I’d like to propose an alternative way of viewing ‘work-life balance’. There is no distinction between ‘work’ and ‘life’ if your ‘work’ is as much a part of your ‘life’ as your ‘life’ is.
If your ‘work’ is an expression of who you are and what you do, then it’s not ‘work’ – it’s you just living your life. In other words, it’s all ‘life’, with the good and the bad all rolled up into one. Mondays as good [or as bad] as Saturdays.
As Philosopher Alain de Botton recently declared in The Book Of Life, “There is no such thing as work-life balance. Everything worth fighting for unbalances your life.”
5) In the past 12 months, have you started or stopped any routines or habits to change your life?
For me it’s all about time. My time. After all, that’s all I’ve got. And I don’t want other people using or needlessly wasting my time.
So, I control my time. I don’t let other people use Calendar to lock me into meetings I don’t need to be at. I run a paper diary, and I’m the only person who can put me down for a meeting or an appointment.
I have stopped chasing false deadlines. Clients have deadlines which we break our backs to meet. In reality most of these deadlines are not hard and fast dates. If a deadline is too tight, or I have too much other work going on, I call and explain it won’t be done by that date and give a new date. It works every time.
I put aside time for me. I never over-commit to taking too many things on, and I regularly take days off when I feel like I need them. I sometimes spend evenings or days at home alone, which I love doing.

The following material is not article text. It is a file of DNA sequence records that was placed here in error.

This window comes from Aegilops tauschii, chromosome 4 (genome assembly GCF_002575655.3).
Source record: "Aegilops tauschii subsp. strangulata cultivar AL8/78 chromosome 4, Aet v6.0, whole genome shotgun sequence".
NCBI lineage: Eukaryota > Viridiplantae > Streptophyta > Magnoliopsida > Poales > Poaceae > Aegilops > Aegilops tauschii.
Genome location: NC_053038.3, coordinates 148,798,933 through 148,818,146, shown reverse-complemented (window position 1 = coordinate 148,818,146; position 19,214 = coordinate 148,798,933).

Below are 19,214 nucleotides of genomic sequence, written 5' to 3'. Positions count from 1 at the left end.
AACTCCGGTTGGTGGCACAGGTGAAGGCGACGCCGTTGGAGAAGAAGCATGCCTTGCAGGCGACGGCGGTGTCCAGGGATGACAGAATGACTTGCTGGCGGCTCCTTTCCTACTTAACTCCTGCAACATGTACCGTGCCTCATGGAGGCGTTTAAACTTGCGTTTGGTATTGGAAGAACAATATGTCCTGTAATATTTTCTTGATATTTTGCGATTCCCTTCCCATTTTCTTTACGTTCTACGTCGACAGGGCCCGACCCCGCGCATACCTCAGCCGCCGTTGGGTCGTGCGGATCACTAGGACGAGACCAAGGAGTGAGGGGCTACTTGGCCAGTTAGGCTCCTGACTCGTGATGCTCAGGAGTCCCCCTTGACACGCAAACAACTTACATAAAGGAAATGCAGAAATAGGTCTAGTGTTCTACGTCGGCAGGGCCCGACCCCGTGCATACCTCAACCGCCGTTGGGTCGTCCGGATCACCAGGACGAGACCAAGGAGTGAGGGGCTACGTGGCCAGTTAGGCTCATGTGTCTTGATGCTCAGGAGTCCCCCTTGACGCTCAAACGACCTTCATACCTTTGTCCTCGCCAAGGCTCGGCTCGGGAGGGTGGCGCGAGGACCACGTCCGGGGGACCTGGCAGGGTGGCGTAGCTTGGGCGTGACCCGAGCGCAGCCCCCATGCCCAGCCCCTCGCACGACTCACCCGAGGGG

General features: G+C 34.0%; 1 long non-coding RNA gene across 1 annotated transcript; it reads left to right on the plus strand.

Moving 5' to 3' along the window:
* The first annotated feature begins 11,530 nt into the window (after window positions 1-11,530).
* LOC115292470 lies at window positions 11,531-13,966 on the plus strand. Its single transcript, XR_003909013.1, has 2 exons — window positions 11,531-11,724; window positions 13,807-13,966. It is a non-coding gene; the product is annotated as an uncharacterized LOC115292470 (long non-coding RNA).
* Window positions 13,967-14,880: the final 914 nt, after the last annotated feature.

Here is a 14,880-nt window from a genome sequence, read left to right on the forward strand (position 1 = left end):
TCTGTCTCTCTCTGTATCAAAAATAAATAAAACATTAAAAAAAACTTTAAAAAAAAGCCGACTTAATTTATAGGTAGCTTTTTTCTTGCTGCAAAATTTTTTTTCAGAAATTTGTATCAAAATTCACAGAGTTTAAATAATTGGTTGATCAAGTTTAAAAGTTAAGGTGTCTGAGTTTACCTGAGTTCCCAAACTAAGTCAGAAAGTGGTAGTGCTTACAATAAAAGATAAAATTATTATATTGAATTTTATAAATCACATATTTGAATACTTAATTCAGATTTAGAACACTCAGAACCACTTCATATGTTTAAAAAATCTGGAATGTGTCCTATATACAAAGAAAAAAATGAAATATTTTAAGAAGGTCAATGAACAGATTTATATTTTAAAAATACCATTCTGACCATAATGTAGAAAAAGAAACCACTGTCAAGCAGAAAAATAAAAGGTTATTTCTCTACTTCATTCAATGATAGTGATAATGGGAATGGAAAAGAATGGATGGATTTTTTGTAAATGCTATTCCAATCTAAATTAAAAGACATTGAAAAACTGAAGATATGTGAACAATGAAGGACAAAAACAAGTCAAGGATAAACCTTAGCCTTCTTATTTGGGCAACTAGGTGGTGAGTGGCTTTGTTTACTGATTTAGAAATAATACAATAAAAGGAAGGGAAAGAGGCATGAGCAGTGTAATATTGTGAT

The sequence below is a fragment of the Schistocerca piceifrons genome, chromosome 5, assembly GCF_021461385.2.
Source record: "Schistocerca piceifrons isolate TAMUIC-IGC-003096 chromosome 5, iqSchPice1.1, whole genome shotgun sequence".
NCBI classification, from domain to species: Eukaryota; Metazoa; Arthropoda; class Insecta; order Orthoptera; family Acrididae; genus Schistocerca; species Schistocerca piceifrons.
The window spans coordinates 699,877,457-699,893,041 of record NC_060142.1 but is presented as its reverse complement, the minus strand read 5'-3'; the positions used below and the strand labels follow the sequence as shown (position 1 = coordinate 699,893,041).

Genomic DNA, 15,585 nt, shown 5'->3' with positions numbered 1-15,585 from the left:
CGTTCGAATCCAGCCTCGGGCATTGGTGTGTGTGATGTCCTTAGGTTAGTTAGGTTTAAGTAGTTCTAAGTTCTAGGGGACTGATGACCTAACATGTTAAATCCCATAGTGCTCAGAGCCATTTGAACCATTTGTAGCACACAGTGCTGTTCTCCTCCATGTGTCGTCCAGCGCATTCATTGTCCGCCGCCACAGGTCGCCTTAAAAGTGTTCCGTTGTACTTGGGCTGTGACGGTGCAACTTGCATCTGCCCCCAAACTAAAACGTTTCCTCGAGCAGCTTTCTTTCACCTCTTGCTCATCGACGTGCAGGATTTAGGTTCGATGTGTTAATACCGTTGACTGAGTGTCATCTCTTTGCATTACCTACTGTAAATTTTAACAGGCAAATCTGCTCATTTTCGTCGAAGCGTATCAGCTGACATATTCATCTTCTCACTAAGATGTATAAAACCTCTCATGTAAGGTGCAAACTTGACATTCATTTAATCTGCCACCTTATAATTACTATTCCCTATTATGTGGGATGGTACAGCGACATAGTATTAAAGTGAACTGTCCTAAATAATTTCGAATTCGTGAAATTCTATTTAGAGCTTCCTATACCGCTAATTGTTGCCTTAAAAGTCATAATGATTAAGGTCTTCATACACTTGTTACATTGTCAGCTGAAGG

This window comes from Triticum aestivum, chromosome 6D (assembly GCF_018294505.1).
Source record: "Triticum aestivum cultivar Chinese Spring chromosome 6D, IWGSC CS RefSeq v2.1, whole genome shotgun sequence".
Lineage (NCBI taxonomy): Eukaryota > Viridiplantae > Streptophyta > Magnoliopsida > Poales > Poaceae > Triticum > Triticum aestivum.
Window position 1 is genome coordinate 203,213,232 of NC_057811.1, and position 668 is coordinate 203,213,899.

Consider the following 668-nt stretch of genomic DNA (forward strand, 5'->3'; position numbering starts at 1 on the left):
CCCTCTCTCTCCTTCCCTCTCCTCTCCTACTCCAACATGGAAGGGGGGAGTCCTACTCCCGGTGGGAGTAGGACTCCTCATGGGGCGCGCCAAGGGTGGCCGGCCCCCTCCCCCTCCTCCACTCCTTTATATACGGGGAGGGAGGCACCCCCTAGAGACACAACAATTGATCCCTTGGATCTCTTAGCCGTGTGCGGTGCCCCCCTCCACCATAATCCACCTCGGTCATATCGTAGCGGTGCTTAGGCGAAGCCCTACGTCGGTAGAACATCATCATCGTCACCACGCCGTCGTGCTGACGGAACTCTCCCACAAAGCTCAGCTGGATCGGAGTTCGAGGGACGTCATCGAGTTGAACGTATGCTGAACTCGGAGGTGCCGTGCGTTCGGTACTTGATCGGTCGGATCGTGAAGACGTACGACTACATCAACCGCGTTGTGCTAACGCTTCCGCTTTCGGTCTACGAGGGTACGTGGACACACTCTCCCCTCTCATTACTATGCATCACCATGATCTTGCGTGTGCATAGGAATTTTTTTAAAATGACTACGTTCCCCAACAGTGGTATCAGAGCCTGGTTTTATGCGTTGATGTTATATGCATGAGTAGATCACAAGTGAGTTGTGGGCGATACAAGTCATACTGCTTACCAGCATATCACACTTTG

In the summer, I spend hours in the sun on the beach – meditating, listening to podcasts, music and audiobooks and watching the mighty power of the ocean waves.
6) Do you have any favourite books, podcasts or newsletters that you’d like to recommend?
I read The Seven-Day Weekend by Ricardo Semler over ten years ago. It changed my thinking around productivity, time, inputs and outputs. Since then many businesses have switched to a four-day working week.
Interestingly, in every case their productivity seems to go up. This just shows how we whittle and waste away our time because of arbitrary expectations and norms. The repetition and boredom many people accept as an inherent part of work can be replaced with inspiration, freedom and joy.
7) Are there any products, gadgets or apps that you can’t live without?
Spotify and Soundcloud for my music, Luminary and Overcast for my podcasts, and Audible for my books. My record player at home, along with my growing collection of vinyl records.
8) If you could read an interview about work-life balance by anyone, who would that be?
Tim Ferriss seems to be the guy to listen to when it comes to living more and working less. His book, The 4-Hour Workweek, has shifted a lot of people’s thinking and is widely available across the world in many different languages.
9) Do you have any last thoughts on work, life or balance that you’d like to share with our readers?
You are in charge of you. That means your time, and how you spend it. If you’re in a role working 60 hours a week and want to reduce that to 40 hours a week, then just do it. Set new boundaries for yourself and the people you work for or with. Don’t blame them and complain that your boss is making you work crazy hours. It’s on you, and it’s up to you to change it.